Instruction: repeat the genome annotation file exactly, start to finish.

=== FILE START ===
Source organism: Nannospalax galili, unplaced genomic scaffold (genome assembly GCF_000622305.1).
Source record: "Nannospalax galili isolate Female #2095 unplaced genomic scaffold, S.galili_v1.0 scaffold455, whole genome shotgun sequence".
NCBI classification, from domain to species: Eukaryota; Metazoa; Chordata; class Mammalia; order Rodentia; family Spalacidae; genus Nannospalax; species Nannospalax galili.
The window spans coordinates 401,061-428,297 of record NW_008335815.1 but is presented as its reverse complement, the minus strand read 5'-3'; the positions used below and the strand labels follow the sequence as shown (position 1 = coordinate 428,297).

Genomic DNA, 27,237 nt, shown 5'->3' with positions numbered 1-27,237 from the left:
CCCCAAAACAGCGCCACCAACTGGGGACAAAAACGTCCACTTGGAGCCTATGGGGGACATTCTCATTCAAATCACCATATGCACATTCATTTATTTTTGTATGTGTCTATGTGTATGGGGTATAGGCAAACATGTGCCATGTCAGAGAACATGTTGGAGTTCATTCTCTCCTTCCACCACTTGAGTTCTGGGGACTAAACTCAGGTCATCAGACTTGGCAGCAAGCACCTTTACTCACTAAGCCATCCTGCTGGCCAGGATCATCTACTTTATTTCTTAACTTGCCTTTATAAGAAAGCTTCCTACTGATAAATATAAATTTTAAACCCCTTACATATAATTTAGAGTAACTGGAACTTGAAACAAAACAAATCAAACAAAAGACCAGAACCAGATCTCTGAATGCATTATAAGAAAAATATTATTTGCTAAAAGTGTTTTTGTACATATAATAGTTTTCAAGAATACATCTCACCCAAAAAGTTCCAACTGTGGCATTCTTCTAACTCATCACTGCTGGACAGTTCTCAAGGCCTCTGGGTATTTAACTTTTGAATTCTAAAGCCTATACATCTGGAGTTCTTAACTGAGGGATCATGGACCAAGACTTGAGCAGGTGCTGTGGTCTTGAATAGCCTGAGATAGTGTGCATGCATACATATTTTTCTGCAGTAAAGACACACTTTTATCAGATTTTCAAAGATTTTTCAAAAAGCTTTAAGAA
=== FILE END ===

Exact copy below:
Source organism: Nannospalax galili, unplaced genomic scaffold (genome assembly GCF_000622305.1).
Source record: "Nannospalax galili isolate Female #2095 unplaced genomic scaffold, S.galili_v1.0 scaffold455, whole genome shotgun sequence".
NCBI classification, from domain to species: Eukaryota; Metazoa; Chordata; class Mammalia; order Rodentia; family Spalacidae; genus Nannospalax; species Nannospalax galili.
The window spans coordinates 401,061-428,297 of record NW_008335815.1 but is presented as its reverse complement, the minus strand read 5'-3'; the positions used below and the strand labels follow the sequence as shown (position 1 = coordinate 428,297).

Genomic DNA, 27,237 nt, shown 5'->3' with positions numbered 1-27,237 from the left:
CCCCAAAACAGCGCCACCAACTGGGGACAAAAACGTCCACTTGGAGCCTATGGGGGACATTCTCATTCAAATCACCATATGCACATTCATTTATTTTTGTATGTGTCTATGTGTATGGGGTATAGGCAAACATGTGCCATGTCAGAGAACATGTTGGAGTTCATTCTCTCCTTCCACCACTTGAGTTCTGGGGACTAAACTCAGGTCATCAGACTTGGCAGCAAGCACCTTTACTCACTAAGCCATCCTGCTGGCCAGGATCATCTACTTTATTTCTTAACTTGCCTTTATAAGAAAGCTTCCTACTGATAAATATAAATTTTAAACCCCTTACATATAATTTAGAGTAACTGGAACTTGAAACAAAACAAATCAAACAAAAGACCAGAACCAGATCTCTGAATGCATTATAAGAAAAATATTATTTGCTAAAAGTGTTTTTGTACATATAATAGTTTTCAAGAATACATCTCACCCAAAAAGTTCCAACTGTGGCATTCTTCTAACTCATCACTGCTGGACAGTTCTCAAGGCCTCTGGGTATTTAACTTTTGAATTCTAAAGCCTATACATCTGGAGTTCTTAACTGAGGGATCATGGACCAAGACTTGAGCAGGTGCTGTGGTCTTGAATAGCCTGAGATAGTGTGCATGCATACATATTTTTCTGCAGTAAAGACACACTTTTATCAGATTTTCAAAGATTTTTCAAAAAGCTTTAAGAA